Do you have a mantra? What is it? Do you find it helps you to reach your goals?

 

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26 thoughts on “Do the Work

  1. Jessica @ Fit Talker says:

    Such a good point!
    For me this really related to running since I’ve now done two half marathons without properly training and done eh. Which I guess is to be expected since I clearly didn’t do the work. Duh!
    Otherwise, no mantras here…although my sister did get me a mantraband bracelet which says “She believed she could, so she did”. So I guess I do have one!

    • Rae says:

      That’s a great one! And I so know what you mean with the half-assed training and mediocre performance. That’s how I’ve felt about my last couple of half training cycles. Here’s to changing it up this time!

  2. Heather [is probably running] says:

    Ha! Me too! I don’t really set very specific goals/new years resolutions, but my goal/mantra/whatever for 2016 is “do the work.” Mine is mostly running related, but this is what I posted back in January:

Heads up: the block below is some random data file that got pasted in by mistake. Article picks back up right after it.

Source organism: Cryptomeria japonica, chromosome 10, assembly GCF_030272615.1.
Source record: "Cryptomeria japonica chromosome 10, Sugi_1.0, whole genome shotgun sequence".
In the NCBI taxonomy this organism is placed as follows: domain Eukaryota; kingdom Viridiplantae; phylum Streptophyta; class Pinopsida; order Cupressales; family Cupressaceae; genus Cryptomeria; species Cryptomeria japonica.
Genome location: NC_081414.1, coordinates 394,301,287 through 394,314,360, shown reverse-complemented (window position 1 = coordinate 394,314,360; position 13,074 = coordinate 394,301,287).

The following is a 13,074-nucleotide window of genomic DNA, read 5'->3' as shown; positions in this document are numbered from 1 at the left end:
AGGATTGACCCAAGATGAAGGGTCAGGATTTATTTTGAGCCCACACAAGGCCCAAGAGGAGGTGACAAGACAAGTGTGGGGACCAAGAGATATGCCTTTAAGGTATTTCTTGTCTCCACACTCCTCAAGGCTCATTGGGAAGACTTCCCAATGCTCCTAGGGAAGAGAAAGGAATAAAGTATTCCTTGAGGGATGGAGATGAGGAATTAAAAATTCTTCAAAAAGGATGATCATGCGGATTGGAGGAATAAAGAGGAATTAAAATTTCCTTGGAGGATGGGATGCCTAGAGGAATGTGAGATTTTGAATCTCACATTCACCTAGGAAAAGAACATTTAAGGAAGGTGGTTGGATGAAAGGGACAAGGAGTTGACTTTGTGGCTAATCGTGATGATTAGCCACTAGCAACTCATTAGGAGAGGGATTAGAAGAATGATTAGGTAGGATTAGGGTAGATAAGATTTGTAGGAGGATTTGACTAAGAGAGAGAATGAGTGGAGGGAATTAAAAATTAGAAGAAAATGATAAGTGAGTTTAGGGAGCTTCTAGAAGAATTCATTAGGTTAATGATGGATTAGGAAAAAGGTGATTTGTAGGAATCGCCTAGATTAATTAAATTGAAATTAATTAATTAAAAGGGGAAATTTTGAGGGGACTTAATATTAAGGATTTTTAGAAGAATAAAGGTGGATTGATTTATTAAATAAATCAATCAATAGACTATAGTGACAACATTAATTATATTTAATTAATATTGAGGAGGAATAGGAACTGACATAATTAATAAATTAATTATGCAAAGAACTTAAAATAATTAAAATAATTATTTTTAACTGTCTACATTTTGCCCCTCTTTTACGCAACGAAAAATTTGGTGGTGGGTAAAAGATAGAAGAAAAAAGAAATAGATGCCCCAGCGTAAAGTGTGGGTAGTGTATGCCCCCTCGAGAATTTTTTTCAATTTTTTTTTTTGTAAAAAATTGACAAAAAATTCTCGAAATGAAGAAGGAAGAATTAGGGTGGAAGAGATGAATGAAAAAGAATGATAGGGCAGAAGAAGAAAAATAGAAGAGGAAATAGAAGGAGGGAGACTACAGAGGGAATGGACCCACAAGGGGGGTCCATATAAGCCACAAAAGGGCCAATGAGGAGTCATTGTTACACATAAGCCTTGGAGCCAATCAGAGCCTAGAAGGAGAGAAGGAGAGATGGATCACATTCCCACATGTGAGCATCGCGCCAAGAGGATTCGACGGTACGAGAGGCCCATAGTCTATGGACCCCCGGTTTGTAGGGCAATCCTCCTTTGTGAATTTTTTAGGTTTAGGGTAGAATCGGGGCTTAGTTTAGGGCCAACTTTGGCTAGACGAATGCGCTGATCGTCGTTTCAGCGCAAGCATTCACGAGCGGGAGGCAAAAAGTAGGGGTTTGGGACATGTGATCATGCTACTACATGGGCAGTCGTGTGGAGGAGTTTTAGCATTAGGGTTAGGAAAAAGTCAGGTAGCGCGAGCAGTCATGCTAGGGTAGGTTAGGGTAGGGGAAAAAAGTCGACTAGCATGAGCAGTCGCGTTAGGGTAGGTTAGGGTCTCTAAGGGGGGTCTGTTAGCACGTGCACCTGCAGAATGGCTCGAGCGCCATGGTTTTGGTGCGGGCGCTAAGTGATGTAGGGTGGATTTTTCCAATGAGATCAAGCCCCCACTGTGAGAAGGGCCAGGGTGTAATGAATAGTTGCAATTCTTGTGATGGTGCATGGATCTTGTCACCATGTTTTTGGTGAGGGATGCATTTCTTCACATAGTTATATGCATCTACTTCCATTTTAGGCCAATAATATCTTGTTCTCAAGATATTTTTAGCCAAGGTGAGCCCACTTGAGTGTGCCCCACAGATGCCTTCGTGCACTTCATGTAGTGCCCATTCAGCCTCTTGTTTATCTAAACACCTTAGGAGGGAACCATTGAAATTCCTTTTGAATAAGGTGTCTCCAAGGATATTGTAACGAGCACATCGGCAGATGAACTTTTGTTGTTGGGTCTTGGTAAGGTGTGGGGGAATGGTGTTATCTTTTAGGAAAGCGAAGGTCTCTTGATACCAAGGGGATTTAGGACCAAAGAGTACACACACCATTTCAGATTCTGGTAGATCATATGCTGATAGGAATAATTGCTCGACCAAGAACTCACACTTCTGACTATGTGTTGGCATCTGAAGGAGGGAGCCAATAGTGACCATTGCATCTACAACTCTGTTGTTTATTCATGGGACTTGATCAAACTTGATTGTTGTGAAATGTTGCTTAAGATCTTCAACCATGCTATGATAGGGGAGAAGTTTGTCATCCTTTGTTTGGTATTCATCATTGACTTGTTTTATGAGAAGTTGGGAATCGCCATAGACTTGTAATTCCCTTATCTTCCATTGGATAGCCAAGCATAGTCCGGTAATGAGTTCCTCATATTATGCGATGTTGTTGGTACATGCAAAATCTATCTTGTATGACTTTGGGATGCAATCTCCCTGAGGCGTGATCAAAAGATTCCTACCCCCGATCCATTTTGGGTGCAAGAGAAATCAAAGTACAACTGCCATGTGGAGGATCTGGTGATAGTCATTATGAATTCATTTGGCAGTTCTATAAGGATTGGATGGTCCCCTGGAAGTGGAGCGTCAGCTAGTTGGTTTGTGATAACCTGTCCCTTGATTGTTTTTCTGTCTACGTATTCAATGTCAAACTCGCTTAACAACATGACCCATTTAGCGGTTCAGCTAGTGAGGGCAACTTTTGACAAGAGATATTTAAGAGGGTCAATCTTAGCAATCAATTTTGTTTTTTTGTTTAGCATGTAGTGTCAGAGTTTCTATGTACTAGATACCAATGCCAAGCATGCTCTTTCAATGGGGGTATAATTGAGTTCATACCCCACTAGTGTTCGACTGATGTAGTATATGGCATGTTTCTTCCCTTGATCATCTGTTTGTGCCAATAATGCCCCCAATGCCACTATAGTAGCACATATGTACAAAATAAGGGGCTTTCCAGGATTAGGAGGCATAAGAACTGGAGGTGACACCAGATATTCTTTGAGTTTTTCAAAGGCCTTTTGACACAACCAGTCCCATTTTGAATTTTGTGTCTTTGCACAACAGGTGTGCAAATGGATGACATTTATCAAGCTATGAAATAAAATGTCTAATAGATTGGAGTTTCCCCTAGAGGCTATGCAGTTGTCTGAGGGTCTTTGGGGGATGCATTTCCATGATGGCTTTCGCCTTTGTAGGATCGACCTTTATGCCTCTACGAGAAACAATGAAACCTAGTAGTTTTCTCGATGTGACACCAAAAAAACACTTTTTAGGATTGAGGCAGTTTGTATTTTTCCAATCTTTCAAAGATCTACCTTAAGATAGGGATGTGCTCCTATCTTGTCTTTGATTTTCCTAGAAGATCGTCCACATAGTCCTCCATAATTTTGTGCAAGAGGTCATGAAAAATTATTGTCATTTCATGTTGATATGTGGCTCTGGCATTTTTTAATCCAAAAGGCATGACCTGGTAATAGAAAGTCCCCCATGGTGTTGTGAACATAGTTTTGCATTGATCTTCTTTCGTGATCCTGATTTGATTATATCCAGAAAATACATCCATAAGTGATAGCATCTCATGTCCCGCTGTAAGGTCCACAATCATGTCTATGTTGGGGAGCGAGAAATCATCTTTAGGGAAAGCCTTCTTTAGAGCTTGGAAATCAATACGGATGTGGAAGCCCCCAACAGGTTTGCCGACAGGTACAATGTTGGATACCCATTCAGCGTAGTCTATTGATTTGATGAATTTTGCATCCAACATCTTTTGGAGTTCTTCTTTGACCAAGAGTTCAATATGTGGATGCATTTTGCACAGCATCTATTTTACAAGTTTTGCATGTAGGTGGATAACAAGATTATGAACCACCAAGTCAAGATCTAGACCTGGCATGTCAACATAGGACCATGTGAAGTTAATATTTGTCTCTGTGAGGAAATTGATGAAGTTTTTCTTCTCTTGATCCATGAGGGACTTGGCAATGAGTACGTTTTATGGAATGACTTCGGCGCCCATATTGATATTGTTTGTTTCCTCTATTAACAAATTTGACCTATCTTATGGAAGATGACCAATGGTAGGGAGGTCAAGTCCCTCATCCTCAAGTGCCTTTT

“My goal for 2016 can be summed up as do the work. Train hard, but smart. Rest when needed. Eat healthy, drink more water, get plenty of sleep. Put in the miles. Put in the cross training. Get to the starting line healthy and prepared. Hopefully run some PRs, but if not evaluate what went wrong and learn from it.”

    • Rae says:

      I absolutely love the way you put that together. It fits in a lot with what I’m feeling in regards to my running and overall fitness as well.

  3. prairieprincessrunners says:

    I think for me, I learned pretty easy that doing the work means you increase your chances of success (no guarantees obviously), but doesn’t mean I like doing the work. Thus my mantra has become “find comfort in the discomfort.” If you can find a bit of OK in the times where you are doing something that you find really uncomfortable or don’t really want to be doing, it gets easier to do that work you need to do. And, the more your practice finding that “ok” place, the easier to find it when you really start pushing what you felt were your limits.

    Not sure if this is helpful, but it is what helps me. 🙂

  4. txa1265 says:

    Funny how we realize these things, eh? I’m sure that people who heard you sing thought ‘whoa, serious pipes on that lady’, but all you heard was what wasn’t happening. I love your mantra, it is very fitting and seemingly simple yet powerful (like the NE Patriots’ ‘do your job’).